Tom Hanks in 'Bridge of Spies'
Image: Touchstone Pictures

Tom Hanks in 'Bridge of Spies'

Bridge of Spies is based on the true story of James B. Donovan, who acted as the Official Unofficial U.S. Representative during Cold War negotiations between the U.S., East Germany, and the U.S.S.R. Donovan, if the movie is anything close to accurate, was the kind of man Tom Hanks was born to play: smart and determined, but most of all humble.

Donovan starts out as the pro-bono lawyer of Rudolph Abel (Mark Rylance)—a man accused of being a Soviet spy. His law firm clearly expects Donovan to merely offer a perfunctory defense; privately, the judge asks him, "We all know he's guilty—why put up a fight?" But Donovan is convinced that the appearance of a working system needs to be matched with the actuality of a working system—and not only pursues an appeal for Abel on constitutional grounds, but convinces the judge to not condemn Abel to death.

There are moments throughout the film, like the one where Donovan argues against the death penalty for Abel, where the brilliance of Hanks's casting becomes clear. Donovan, all allegiances aside, thinks that Abel is simply following his government's orders, which Donovan considers to be an honorable action, no matter whose side you're on.

At the same time, Donovan knows that having a Soviet spy ripe for the trading would be a primo diplomatic advantage for the US. Hanks's genius is in taking two motivations—one pragmatic, and the other idealistic—and intertwining them with such sincerity that you really believe both halves. (That this is a result of our most American actor being directed by our most American director, the latter-day equivalent of Frank Capra and Jimmy Stewart, is probably pretty telling.)

And when a top-secret U.S. spy plane is shot down over Soviet territory, leading to the capture of test pilot Francis Gary Powers (Austin Stowell), Donovan's gamble pays off. He's sent to East Germany to negotiate the release of Powers in exchange for Abel—though, idealist through and through, Donovan also attempts to lump the release of an American student caught on the wrong side of the Berlin Wall.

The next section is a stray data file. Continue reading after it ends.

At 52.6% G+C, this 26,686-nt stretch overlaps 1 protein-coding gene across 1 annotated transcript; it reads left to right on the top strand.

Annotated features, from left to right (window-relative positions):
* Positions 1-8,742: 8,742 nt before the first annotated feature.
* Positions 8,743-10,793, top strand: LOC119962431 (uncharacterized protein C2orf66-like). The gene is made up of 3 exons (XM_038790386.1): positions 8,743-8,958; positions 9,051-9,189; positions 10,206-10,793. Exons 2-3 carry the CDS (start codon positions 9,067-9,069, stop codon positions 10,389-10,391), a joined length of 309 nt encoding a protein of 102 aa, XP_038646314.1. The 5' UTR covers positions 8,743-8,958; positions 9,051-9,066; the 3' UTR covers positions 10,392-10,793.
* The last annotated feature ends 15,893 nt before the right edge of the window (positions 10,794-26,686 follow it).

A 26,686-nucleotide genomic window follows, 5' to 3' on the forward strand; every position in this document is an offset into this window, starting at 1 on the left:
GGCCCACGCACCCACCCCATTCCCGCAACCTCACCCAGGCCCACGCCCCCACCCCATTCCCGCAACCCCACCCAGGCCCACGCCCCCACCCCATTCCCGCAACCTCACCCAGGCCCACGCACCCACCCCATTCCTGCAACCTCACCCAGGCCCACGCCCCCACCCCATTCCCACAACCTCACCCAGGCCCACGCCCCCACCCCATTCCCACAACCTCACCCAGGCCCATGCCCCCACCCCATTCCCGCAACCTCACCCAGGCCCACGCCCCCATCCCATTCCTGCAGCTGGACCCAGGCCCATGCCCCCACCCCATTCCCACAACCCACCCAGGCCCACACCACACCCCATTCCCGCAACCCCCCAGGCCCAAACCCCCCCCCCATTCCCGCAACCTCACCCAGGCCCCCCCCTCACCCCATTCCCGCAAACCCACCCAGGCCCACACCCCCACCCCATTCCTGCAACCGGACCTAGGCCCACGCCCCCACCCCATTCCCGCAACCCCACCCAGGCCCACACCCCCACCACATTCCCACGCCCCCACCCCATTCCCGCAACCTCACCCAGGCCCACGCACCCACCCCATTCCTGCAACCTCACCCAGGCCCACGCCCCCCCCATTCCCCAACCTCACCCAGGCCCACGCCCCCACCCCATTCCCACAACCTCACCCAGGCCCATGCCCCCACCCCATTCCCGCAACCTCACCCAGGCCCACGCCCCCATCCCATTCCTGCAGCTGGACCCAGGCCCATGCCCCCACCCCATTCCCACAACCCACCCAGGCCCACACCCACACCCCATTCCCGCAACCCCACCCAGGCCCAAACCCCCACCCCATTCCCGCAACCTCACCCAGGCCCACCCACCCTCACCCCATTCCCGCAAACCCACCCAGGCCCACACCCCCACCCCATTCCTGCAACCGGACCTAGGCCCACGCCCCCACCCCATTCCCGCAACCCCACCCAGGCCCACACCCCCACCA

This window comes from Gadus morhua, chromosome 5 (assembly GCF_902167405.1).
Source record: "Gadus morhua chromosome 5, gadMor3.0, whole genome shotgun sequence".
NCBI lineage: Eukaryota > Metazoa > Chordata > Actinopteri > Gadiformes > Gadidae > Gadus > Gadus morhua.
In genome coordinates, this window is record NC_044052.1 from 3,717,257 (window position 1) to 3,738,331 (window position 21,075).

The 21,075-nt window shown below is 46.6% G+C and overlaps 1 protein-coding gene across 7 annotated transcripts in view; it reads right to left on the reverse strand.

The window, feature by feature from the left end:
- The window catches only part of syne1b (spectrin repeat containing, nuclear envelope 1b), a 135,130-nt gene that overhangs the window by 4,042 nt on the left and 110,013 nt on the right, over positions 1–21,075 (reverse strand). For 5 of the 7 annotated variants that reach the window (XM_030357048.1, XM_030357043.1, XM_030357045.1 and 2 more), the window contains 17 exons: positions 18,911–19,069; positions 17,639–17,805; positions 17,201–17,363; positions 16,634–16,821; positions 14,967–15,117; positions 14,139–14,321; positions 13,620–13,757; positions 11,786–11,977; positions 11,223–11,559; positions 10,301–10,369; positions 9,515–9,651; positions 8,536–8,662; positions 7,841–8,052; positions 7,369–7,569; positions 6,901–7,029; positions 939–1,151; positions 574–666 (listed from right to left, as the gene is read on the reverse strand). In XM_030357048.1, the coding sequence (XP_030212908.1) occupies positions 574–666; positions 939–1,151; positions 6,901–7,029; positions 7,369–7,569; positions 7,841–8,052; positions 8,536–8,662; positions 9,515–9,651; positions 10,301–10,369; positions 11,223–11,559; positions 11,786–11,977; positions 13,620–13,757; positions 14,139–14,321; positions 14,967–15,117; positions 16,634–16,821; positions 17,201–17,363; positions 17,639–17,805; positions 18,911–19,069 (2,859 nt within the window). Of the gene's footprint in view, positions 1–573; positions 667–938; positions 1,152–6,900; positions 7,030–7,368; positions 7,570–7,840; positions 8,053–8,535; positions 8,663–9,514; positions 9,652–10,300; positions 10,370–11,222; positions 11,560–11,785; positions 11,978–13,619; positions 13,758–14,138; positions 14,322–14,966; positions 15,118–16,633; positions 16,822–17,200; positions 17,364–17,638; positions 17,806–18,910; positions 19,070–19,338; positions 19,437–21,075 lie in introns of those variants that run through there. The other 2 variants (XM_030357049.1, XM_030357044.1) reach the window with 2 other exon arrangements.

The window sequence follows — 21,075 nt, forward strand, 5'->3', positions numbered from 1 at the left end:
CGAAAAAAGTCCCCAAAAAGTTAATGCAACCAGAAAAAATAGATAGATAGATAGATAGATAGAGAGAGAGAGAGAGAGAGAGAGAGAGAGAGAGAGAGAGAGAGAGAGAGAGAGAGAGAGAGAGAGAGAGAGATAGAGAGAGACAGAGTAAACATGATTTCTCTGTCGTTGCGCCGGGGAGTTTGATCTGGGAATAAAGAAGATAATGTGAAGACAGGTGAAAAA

Tom Hanks and Amy Ryan in 'Bridge of Spies'
Image: Touchstone Pictures

Tom Hanks and Amy Ryan in 'Bridge of Spies'

The result is one man, acting in no official capacity for the U.S. government, negotiating with two nations (one a subsidiary of the other) and with people who have no official ties to the government they "represent." The stakes ratchet up, but Spielberg keeps the tension at a low simmer. Donovan is less James Bond, and more Jimmy Stewart going to East Germany brandishing ideals and smarts in equal measure.

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Spielberg's direction is so deft and seemingly effortless that it's easy to take for granted how well-composed everything is. Remarkably, the first twenty minutes of the film lack music, allowing you to read the scene for yourself to determine its feel, rather than having it blared at you. Even when it appears, the music is subtle and appropriate throughout. The costuming is wonderful, feeling authentic instead of caricatured, and the shift in color palettes between the U.S., West Berlin, and East Berlin does more for generating a mood than any speech or soundtrack could.